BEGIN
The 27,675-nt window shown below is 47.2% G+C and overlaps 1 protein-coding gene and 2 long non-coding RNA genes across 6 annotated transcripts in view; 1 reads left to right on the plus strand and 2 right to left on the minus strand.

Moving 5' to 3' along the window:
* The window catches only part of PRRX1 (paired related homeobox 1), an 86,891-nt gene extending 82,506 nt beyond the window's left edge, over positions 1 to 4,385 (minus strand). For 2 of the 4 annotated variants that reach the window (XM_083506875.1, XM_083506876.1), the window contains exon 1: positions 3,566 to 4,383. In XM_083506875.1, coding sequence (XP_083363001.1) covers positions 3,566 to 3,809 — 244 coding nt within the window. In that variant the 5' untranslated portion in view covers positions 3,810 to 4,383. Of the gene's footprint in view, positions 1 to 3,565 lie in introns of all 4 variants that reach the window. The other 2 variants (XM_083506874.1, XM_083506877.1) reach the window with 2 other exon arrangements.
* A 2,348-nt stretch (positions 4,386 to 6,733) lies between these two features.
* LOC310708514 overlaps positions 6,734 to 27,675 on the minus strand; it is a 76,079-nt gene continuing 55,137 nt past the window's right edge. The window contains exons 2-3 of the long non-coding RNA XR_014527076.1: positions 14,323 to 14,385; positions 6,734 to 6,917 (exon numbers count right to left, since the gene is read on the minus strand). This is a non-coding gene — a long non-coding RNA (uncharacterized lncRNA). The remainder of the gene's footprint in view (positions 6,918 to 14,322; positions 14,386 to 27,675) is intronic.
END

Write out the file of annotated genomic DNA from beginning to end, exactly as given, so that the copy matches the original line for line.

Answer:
The 27,675-nt window shown below is 47.2% G+C and overlaps 1 protein-coding gene and 2 long non-coding RNA genes across 6 annotated transcripts in view; 1 reads left to right on the plus strand and 2 right to left on the minus strand.

Moving 5' to 3' along the window:
* The window catches only part of PRRX1 (paired related homeobox 1), an 86,891-nt gene extending 82,506 nt beyond the window's left edge, over positions 1 to 4,385 (minus strand). For 2 of the 4 annotated variants that reach the window (XM_083506875.1, XM_083506876.1), the window contains exon 1: positions 3,566 to 4,383. In XM_083506875.1, coding sequence (XP_083363001.1) covers positions 3,566 to 3,809 — 244 coding nt within the window. In that variant the 5' untranslated portion in view covers positions 3,810 to 4,383. Of the gene's footprint in view, positions 1 to 3,565 lie in introns of all 4 variants that reach the window. The other 2 variants (XM_083506874.1, XM_083506877.1) reach the window with 2 other exon arrangements.
* A 2,348-nt stretch (positions 4,386 to 6,733) lies between these two features.
* LOC310708514 overlaps positions 6,734 to 27,675 on the minus strand; it is a 76,079-nt gene continuing 55,137 nt past the window's right edge. The window contains exons 2-3 of the long non-coding RNA XR_014527076.1: positions 14,323 to 14,385; positions 6,734 to 6,917 (exon numbers count right to left, since the gene is read on the minus strand). This is a non-coding gene — a long non-coding RNA (uncharacterized lncRNA). The remainder of the gene's footprint in view (positions 6,918 to 14,322; positions 14,386 to 27,675) is intronic.